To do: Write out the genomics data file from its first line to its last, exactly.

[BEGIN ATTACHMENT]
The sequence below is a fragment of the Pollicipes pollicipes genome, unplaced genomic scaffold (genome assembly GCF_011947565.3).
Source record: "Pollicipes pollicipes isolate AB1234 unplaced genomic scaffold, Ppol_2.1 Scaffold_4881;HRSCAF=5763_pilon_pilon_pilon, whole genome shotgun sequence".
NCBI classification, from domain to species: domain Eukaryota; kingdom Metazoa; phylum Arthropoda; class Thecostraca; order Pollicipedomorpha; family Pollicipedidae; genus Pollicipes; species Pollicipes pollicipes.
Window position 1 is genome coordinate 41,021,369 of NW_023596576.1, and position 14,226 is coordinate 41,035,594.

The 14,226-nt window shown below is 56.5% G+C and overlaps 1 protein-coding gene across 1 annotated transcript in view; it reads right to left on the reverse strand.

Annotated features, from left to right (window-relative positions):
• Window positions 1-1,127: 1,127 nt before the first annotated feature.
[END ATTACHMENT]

The sequence below is a fragment of the Pollicipes pollicipes genome, unplaced genomic scaffold (genome assembly GCF_011947565.3).
Source record: "Pollicipes pollicipes isolate AB1234 unplaced genomic scaffold, Ppol_2.1 Scaffold_4881;HRSCAF=5763_pilon_pilon_pilon, whole genome shotgun sequence".
NCBI classification, from domain to species: domain Eukaryota; kingdom Metazoa; phylum Arthropoda; class Thecostraca; order Pollicipedomorpha; family Pollicipedidae; genus Pollicipes; species Pollicipes pollicipes.
Window position 1 is genome coordinate 41,021,369 of NW_023596576.1, and position 14,226 is coordinate 41,035,594.

The 14,226-nt window shown below is 56.5% G+C and overlaps 1 protein-coding gene across 1 annotated transcript in view; it reads right to left on the reverse strand.

Annotated features, from left to right (window-relative positions):
• Window positions 1-1,127: 1,127 nt before the first annotated feature.